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Trump jokes about congressman assaulting reporter: 'Any guy who can do a body slam ... he's my guy'

Posted at 6:05 AM, Oct 19, 2018

President Donald Trump praised Montana Republican Rep. Greg Gianforte for assaulting a reporter during his campaign last May, saying "any guy who can do a body slam ... he's my guy" and made a gesture mimicking a body slam.

At a Montana rally Thursday night, Trump admitted, "I shouldn't say this," but continued and said, "there's nothing to be embarrassed about."

The comment comes at the same time as the administration responds to the disappearance and apparent murder of Washington Post journalist Jamal Khashoggi in the Saudi consulate in Istanbul. Khashoggi was last seen entering the Saudi consulate on October 2 and Turkish media reports that an audio recording suggests Khashoggi was tortured and killed soon after entering the building before being dismembered.

Trump said Thursday "it certainly looks" like Khashoggi is dead. But, Trump said he is "waiting for the results" of investigations being conducted by Saudi Arabia and Turkey, after which he pledged to make "a very strong statement."

Gianforte pleaded guilty to misdemeanor assault in June 2017 after he was convicted of "body slamming" Ben Jacobs, a reporter for The Guardian. A judge sentenced him to a 180-day deferred sentence, 40 hours of community service, 20 hours of anger management and a $300 fine along with a $85 court fee.

Trump said he found out about Gianforte assaulting a reporter when he was traveling in Rome, and initially was concerned it would hurt the Republican in the election.

"Then I said, well wait a minute, I know Montana pretty well, I think it might help him. And it did," Trump said. The President's comments were met with laughter and applause from the crowd in Montana.

Gianforte won the election the next day and apologized to Jacobs during his acceptance speech.

"When you make a mistake, you have to own up to it," Gianforte told his supporters at his Election Night rally in Bozeman. "That's the Montana way."

Saying he was "not proud" of his behavior, he added, "I should not have responded the way I did, for that I'm sorry. I should not have treated that reporter that way, and for that I'm sorry, Mr. Ben Jacobs."

At the rally, Trump called Gianforte, "One of the most respected people in Congress," and a "tough cookie."

"By the way, never wrestle him," he said.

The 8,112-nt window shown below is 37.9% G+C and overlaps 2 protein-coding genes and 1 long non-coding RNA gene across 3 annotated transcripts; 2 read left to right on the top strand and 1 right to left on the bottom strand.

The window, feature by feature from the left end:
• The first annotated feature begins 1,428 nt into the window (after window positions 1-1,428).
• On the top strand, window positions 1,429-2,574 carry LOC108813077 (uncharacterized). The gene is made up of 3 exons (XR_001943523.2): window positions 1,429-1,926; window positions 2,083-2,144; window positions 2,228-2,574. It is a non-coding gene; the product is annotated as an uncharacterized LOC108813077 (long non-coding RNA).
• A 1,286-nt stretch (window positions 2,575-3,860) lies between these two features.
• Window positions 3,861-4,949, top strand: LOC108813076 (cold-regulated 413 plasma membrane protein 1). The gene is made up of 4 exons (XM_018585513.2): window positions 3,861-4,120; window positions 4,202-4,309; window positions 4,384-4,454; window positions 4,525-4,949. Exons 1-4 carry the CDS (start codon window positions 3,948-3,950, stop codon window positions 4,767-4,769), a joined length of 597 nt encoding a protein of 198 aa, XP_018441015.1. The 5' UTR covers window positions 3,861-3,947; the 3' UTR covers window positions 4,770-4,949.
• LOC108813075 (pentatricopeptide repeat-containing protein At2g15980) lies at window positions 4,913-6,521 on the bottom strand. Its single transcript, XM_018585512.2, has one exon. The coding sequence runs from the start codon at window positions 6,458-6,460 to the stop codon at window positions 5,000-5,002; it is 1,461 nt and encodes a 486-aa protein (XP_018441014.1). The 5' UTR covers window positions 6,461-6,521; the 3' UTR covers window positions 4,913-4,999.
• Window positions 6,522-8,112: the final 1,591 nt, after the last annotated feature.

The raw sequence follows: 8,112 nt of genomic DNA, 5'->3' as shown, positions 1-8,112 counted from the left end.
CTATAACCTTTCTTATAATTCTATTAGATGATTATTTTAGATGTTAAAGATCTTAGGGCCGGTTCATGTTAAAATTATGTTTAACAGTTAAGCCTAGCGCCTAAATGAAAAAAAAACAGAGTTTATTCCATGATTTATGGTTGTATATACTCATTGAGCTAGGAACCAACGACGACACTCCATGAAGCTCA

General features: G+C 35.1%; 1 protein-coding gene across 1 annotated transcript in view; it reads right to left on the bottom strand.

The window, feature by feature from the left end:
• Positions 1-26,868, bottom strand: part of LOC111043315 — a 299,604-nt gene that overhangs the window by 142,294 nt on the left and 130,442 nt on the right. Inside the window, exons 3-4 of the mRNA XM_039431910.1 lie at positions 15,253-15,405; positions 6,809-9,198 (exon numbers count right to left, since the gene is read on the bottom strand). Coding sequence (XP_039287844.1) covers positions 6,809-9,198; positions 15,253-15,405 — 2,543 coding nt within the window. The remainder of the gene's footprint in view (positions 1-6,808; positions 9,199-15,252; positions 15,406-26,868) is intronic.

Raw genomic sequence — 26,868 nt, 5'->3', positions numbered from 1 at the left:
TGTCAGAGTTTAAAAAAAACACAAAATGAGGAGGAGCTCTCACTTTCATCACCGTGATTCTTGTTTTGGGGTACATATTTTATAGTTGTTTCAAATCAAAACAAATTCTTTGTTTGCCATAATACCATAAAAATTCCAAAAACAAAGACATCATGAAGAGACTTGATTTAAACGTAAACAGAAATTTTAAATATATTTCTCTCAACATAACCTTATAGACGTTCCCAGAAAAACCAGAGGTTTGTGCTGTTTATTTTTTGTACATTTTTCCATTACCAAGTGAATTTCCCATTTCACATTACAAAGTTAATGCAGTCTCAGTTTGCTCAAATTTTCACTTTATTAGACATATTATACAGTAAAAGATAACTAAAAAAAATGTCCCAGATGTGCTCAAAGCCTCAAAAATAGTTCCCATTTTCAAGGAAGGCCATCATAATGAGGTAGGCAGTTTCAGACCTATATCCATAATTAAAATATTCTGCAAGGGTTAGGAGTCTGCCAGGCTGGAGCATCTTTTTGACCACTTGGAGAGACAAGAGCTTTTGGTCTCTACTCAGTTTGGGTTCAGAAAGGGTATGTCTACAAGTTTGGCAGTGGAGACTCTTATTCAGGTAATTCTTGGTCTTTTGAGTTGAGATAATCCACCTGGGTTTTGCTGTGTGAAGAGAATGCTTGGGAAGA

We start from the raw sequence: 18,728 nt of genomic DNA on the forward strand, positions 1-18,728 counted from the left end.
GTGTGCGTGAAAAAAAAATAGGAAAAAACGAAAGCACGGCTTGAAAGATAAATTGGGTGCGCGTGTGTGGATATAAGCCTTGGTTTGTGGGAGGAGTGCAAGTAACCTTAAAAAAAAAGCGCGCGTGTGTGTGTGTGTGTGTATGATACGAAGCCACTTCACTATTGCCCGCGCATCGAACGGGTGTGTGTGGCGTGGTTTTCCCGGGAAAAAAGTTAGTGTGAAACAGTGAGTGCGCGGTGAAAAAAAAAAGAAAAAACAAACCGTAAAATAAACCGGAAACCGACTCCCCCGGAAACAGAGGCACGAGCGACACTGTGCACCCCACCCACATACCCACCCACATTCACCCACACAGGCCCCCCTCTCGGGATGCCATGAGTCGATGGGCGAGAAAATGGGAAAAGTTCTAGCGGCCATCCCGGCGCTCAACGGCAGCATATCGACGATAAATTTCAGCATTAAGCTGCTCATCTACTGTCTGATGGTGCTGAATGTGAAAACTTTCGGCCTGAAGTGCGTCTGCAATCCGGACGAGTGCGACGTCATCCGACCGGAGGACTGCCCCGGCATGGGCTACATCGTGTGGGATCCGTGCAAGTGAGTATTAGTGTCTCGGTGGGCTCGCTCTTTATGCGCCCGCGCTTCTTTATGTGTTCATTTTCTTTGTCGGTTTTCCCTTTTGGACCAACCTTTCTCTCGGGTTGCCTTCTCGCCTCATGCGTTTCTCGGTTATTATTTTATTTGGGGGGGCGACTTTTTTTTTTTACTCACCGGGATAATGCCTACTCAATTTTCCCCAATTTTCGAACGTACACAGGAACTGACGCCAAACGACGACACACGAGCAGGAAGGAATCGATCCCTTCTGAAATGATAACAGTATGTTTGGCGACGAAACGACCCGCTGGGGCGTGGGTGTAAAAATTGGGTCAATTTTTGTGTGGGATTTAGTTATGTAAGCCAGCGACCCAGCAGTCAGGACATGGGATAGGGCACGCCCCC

Guardian US editor John Mulholland condemned Trump's joke in a statement.

"The President of the United States tonight applauded the assault on an American journalist who works for the Guardian. To celebrate an attack on a journalist who was simply doing his job is an attack on the First Amendment by someone who has taken an oath to defend it," Mulholland said. "In the aftermath of the murder of Jamal Khashoggi, it runs the risk of inviting other assaults on journalists both here and across the world where they often face far greater threats. We hope decent people will denounce these comments and that the President will see fit to apologize for them."

The joke about Gianforte assaulting Jacobs came just after Trump framed the 2018 midterms elections as a choice between Republican law and order and Democratic "mobs."

Trump said the November 6 vote will be "an election of Kavanaugh, the caravan, law and order, and common sense. That's what it's going to be".

In a new line for the campaign, he said "Democrats create mobs. Republicans create jobs."

Trump later recalled the back-and-forth with former Vice President Joe Biden over a fight, and again invoked Gianforte's body slam of Jacobs.

"How about sleepy Joe Biden? Sleepy Joe. Remember he challenged me to a fight and that was fine. And when I said he wouldn't last long -- he'd be down faster than Greg would take him down, he'd be down so fast, remember? Faster than Greg -- I'd have to go very fast, I'd have to immediately connect," Trump told the crowd.

Trump recalled the challenge from Biden, to which he said the "fake news" said was "cute." When Trump responded that he'd go down fast, he characterized the media's response in a mocking voice: "They said, what a vicious statement."